In a sense, airports have taken some of the members-only airline club lounge experience and opened it up for all.
“They’re actually trying to create the same sort of sanctuary concept for the more casual traveler,” Hooper said.
Business travelers in particular are catching on and actually choosing which airport they want to spend their layover in based on the offerings.
“Montreal (airport) has a smoked meat place … that if I’m booking travel and I need to go back on the East Coast, sometimes I’ll say, ‘Can you get me to Montreal for an hour layover so I can have a smoked beef sandwich?’ ” said Wil Marchant, 40, who works for a financial services firm in Winnipeg.
The transformation is paying off.
Concessions revenue from food, beverage, retail and services at U.S. airports hit $1.5 billion in 2011, up 12 percent from the year before, according to Airports Council International-North America, which represents most governing bodies that own and operate commercial airports.
The new business model has helped airports like San Francisco International, which finished a major refurbishment of Terminal 2 in April 2011 with the firm Gensler. The design is sleek, super modern and playful, with children and adults spinning in comfy swivel chairs around coffee tables placed at every gate. Check-in desks — imposingly high at some airports — were lowered to look more like hotel concierge desks.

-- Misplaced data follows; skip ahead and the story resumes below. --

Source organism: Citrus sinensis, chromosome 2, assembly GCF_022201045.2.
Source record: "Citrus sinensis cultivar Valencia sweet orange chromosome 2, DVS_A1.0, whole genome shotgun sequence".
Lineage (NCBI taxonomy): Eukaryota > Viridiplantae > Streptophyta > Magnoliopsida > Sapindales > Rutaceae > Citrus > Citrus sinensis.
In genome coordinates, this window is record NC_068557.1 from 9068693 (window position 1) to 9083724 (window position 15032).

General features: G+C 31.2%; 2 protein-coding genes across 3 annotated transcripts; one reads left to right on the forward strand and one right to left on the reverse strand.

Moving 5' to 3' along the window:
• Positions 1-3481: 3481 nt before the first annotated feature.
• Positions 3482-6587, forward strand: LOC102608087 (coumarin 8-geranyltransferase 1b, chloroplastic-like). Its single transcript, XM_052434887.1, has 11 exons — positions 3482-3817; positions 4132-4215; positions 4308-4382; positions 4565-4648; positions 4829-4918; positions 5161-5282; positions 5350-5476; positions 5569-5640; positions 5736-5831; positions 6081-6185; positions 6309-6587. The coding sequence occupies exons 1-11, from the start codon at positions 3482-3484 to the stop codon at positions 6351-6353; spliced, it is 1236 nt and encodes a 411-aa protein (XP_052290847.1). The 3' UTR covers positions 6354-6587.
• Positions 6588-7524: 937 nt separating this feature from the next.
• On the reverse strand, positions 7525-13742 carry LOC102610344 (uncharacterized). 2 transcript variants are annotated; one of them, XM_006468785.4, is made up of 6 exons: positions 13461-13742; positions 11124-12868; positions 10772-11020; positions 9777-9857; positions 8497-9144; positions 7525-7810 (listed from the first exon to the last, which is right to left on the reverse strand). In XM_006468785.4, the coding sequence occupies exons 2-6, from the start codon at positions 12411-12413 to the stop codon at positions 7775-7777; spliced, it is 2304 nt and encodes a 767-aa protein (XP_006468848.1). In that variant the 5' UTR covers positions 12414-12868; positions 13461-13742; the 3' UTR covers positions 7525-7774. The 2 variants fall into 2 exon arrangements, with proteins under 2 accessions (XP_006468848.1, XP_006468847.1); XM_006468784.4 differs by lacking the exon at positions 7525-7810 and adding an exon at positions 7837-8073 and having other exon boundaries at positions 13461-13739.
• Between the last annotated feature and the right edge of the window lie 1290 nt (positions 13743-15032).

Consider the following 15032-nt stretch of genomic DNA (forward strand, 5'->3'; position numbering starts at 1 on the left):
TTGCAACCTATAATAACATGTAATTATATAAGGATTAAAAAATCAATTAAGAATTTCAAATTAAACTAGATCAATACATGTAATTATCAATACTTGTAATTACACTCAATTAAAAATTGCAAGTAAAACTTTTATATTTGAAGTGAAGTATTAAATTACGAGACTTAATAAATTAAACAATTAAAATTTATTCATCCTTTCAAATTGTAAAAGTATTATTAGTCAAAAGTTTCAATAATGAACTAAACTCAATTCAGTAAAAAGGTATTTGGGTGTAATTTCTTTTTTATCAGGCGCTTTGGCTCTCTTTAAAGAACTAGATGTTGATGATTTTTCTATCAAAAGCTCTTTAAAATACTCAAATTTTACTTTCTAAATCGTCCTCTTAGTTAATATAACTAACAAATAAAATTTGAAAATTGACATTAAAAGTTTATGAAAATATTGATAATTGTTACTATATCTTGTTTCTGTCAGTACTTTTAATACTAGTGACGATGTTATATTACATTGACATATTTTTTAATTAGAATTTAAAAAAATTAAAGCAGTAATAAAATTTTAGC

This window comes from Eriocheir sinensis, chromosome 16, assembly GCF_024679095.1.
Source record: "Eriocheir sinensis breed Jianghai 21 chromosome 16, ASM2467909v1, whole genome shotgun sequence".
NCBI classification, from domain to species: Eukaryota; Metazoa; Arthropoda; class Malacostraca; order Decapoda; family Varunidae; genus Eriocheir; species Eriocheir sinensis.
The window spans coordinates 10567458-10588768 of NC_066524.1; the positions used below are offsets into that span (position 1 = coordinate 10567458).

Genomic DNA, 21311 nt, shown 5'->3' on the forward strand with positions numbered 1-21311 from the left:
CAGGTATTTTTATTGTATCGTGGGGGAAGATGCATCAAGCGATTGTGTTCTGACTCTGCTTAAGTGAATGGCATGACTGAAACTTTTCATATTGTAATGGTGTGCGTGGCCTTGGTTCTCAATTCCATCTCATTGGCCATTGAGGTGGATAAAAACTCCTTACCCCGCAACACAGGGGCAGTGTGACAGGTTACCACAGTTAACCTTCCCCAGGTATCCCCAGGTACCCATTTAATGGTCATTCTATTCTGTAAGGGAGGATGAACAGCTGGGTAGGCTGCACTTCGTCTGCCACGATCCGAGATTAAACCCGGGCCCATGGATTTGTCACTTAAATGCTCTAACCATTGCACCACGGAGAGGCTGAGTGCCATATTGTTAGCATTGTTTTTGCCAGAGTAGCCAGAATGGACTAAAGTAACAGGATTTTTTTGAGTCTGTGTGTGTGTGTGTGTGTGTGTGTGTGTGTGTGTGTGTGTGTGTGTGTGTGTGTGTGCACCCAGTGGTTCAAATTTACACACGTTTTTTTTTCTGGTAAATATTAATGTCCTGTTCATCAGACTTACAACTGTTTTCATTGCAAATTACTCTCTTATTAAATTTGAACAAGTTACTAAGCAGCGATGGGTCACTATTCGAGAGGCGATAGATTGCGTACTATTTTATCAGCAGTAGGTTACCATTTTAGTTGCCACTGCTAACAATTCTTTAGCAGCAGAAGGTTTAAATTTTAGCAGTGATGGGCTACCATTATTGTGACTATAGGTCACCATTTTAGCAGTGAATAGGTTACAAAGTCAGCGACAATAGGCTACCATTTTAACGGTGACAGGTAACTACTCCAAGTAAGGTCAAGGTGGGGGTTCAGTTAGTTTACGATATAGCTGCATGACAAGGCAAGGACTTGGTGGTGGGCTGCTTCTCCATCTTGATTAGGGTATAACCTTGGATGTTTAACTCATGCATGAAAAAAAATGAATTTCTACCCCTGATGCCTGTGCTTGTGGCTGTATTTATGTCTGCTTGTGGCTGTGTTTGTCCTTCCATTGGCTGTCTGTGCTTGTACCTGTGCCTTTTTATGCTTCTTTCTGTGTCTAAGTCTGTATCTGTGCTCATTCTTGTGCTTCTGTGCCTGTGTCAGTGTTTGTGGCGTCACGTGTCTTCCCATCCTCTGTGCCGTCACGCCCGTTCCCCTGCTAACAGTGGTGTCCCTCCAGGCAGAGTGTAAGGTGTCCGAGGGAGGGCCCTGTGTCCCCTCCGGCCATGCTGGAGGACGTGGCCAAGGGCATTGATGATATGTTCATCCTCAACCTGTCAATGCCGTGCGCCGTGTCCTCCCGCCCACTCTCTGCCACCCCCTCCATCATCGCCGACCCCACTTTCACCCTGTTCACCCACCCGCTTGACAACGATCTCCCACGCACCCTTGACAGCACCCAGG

“What we were aiming for is a four- or five-star hotel experience for passengers in the terminal building,” said airport Director John L. Martin.
The average spent per passenger at the terminal is now about $14. That’s 22 percent more than domestic travelers spend at the airport’s other terminals.
At O’Hare, where once there was little more than hot dogs and souvenir shops, domestic terminals are now dotted with restaurants led by celebrity chefs like Rick Bayless, piano bars and a tranquil aeroponic herb garden — a mini forest of green on a quiet mezzanine level.
“It’s pretty amazing. … I didn’t expect that to be here,” said grad student David Janesko, 30, reading a book in a comfy lounge chair beside the garden on his way to see family in Pittsburgh.
But airport bliss doesn’t come cheap, and its price can be a little jarring for passengers.
Back at the Ice Bar – which offers 23 vodkas and four kinds of ice (crushed, cubes or sphere) — blues musician and actor Cedric “Catfish” Turner was lamenting that his Jack Daniels on the rocks cost $11. But he needed it, he said, to ease a headache from a long layover.
“I could have stolen a bottle,” he said with a laugh, his guitar propped next to his bar stool. “I’m a bluesman. Come on, you don’t treat a bluesman like that.”